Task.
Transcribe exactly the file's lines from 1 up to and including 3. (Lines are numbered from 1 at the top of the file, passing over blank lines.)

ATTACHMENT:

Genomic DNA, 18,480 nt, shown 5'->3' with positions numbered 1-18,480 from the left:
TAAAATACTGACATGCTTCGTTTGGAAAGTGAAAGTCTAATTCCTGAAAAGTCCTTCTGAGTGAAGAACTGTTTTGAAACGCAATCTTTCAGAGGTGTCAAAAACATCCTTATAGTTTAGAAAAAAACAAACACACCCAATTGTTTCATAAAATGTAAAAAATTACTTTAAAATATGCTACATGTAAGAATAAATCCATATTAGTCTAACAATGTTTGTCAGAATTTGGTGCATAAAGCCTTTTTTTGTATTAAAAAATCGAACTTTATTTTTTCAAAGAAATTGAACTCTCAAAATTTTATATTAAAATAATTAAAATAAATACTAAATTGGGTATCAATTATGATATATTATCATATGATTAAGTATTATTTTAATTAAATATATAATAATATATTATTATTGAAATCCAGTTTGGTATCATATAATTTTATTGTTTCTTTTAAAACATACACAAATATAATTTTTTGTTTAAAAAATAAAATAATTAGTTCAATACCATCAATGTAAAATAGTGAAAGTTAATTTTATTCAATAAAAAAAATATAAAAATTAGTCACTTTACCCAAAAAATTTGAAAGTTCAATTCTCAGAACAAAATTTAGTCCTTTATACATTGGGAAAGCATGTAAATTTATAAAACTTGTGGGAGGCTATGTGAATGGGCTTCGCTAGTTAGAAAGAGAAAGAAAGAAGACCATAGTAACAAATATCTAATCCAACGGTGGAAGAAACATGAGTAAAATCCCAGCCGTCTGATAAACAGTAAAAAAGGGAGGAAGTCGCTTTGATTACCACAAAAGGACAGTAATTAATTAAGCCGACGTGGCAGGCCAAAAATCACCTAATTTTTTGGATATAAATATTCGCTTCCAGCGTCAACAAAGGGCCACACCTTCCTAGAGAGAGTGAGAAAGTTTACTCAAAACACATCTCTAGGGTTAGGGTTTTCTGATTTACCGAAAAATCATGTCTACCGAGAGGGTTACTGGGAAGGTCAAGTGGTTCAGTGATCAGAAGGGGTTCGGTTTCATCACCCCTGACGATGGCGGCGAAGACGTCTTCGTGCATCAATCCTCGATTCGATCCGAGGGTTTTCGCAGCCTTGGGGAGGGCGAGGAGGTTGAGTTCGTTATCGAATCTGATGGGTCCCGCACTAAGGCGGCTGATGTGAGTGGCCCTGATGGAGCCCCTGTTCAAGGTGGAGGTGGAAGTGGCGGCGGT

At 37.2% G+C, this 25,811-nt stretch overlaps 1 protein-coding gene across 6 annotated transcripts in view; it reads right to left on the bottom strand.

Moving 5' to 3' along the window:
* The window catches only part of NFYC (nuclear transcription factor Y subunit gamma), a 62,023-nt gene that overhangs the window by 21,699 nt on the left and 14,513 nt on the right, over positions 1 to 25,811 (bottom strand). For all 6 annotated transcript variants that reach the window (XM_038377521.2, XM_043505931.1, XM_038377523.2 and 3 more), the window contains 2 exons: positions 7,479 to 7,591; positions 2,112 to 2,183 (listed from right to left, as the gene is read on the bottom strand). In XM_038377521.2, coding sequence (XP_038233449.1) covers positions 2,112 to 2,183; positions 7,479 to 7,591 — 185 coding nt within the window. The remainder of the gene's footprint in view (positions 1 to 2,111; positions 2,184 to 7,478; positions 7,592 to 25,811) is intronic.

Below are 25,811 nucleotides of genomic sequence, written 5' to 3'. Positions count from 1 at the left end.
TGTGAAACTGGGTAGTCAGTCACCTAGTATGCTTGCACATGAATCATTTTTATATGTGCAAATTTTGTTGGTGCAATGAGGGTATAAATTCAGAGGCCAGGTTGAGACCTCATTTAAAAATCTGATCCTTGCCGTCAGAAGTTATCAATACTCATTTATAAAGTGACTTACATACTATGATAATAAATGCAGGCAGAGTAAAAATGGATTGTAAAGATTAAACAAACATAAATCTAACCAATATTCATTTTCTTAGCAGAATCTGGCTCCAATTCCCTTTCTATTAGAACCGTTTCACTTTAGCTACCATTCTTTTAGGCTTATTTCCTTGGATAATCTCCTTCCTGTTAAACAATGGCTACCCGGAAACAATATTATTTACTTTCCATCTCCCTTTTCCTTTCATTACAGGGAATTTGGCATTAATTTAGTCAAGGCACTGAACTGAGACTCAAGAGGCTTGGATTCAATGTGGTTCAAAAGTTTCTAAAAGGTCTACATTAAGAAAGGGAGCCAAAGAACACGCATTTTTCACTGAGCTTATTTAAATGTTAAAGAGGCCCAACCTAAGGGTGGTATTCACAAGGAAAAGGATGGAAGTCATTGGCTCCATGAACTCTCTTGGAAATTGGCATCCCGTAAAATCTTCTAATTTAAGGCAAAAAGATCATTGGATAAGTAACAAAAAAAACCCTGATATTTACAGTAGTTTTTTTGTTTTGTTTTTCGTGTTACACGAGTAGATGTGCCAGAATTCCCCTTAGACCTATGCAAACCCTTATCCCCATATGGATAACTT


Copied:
Genomic DNA, 18,480 nt, shown 5'->3' with positions numbered 1-18,480 from the left:
TAAAATACTGACATGCTTCGTTTGGAAAGTGAAAGTCTAATTCCTGAAAAGTCCTTCTGAGTGAAGAACTGTTTTGAAACGCAATCTTTCAGAGGTGTCAAAAACATCCTTATAGTTTAGAAAAAAACAAACACACCCAATTGTTTCATAAAATGTAAAAAATTACTTTAAAATATGCTACATGTAAGAATAAATCCATATTAGTCTAACAATGTTTGTCAGAATTTGGTGCATAAAGCCTTTTTTTGTATTAAAAAATCGAACTTTATTTTTTCAAAGAAATTGAACTCTCAAAATTTTATATTAAAATAATTAAAATAAATACTAAATTGGGTATCAATTATGATATATTATCATATGATTAAGTATTATTTTAATTAAATATATAATAATATATTATTATTGAAATCCAGTTTGGTATCATATAATTTTATTGTTTCTTTTAAAACATACACAAATATAATTTTTTGTTTAAAAAATAAAATAATTAGTTCAATACCATCAATGTAAAATAGTGAAAGTTAATTTTATTCAATAAAAAAAATATAAAAATTAGTCACTTTACCCAAAAAATTTGAAAGTTCAATTCTCAGAACAAAATTTAGTCCTTTATACATTGGGAAAGCATGTAAATTTATAAAACTTGTGGGAGGCTATGTGAATGGGCTTCGCTAGTTAGAAAGAGAAAGAAAGAAGACCATAGTAACAAATATCTAATCCAACGGTGGAAGAAACATGAGTAAAATCCCAGCCGTCTGATAAACAGTAAAAAAGGGAGGAAGTCGCTTTGATTACCACAAAAGGACAGTAATTAATTAAGCCGACGTGGCAGGCCAAAAATCACCTAATTTTTTGGATATAAATATTCGCTTCCAGCGTCAACAAAGGGCCACACCTTCCTAGAGAGAGTGAGAAAGTTTACTCAAAACACATCTCTAGGGTTAGGGTTTTCTGATTTACCGAAAAATCATGTCTACCGAGAGGGTTACTGGGAAGGTCAAGTGGTTCAGTGATCAGAAGGGGTTCGGTTTCATCACCCCTGACGATGGCGGCGAAGACGTCTTCGTGCATCAATCCTCGATTCGATCCGAGGGTTTTCGCAGCCTTGGGGAGGGCGAGGAGGTTGAGTTCGTTATCGAATCTGATGGGTCCCGCACTAAGGCGGCTGATGTGAGTGGCCCTGATGGAGCCCCTGTTCAAGGTGGAGGTGGAAGTGGCGGCGGT

At 37.2% G+C, this 25,811-nt stretch overlaps 1 protein-coding gene across 6 annotated transcripts in view; it reads right to left on the bottom strand.